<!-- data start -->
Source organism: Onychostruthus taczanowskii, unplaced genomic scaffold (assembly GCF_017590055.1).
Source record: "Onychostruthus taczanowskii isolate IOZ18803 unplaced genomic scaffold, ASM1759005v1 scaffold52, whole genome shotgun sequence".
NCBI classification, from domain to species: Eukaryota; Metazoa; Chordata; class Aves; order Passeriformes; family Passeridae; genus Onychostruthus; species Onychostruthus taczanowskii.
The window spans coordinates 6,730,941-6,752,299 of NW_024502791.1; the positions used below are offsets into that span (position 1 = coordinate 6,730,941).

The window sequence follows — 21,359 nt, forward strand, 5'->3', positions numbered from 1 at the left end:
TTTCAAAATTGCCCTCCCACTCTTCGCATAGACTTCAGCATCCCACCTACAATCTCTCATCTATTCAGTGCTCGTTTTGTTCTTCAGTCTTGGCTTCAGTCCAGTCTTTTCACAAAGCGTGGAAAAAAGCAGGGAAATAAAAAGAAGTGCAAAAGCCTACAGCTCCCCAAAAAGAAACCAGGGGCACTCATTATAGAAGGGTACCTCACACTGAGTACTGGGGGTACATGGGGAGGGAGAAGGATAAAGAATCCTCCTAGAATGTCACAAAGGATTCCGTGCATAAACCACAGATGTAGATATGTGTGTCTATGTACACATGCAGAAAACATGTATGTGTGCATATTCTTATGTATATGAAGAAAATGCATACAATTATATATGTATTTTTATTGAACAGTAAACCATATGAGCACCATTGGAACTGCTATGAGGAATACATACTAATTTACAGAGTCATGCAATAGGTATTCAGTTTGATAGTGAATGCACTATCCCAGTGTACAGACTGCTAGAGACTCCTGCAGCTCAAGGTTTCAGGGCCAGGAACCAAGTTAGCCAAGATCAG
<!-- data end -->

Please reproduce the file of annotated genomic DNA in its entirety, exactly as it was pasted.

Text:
Source organism: Onychostruthus taczanowskii, unplaced genomic scaffold (assembly GCF_017590055.1).
Source record: "Onychostruthus taczanowskii isolate IOZ18803 unplaced genomic scaffold, ASM1759005v1 scaffold52, whole genome shotgun sequence".
NCBI classification, from domain to species: Eukaryota; Metazoa; Chordata; class Aves; order Passeriformes; family Passeridae; genus Onychostruthus; species Onychostruthus taczanowskii.
The window spans coordinates 6,730,941-6,752,299 of NW_024502791.1; the positions used below are offsets into that span (position 1 = coordinate 6,730,941).

The window sequence follows — 21,359 nt, forward strand, 5'->3', positions numbered from 1 at the left end:
TTTCAAAATTGCCCTCCCACTCTTCGCATAGACTTCAGCATCCCACCTACAATCTCTCATCTATTCAGTGCTCGTTTTGTTCTTCAGTCTTGGCTTCAGTCCAGTCTTTTCACAAAGCGTGGAAAAAAGCAGGGAAATAAAAAGAAGTGCAAAAGCCTACAGCTCCCCAAAAAGAAACCAGGGGCACTCATTATAGAAGGGTACCTCACACTGAGTACTGGGGGTACATGGGGAGGGAGAAGGATAAAGAATCCTCCTAGAATGTCACAAAGGATTCCGTGCATAAACCACAGATGTAGATATGTGTGTCTATGTACACATGCAGAAAACATGTATGTGTGCATATTCTTATGTATATGAAGAAAATGCATACAATTATATATGTATTTTTATTGAACAGTAAACCATATGAGCACCATTGGAACTGCTATGAGGAATACATACTAATTTACAGAGTCATGCAATAGGTATTCAGTTTGATAGTGAATGCACTATCCCAGTGTACAGACTGCTAGAGACTCCTGCAGCTCAAGGTTTCAGGGCCAGGAACCAAGTTAGCCAAGATCAG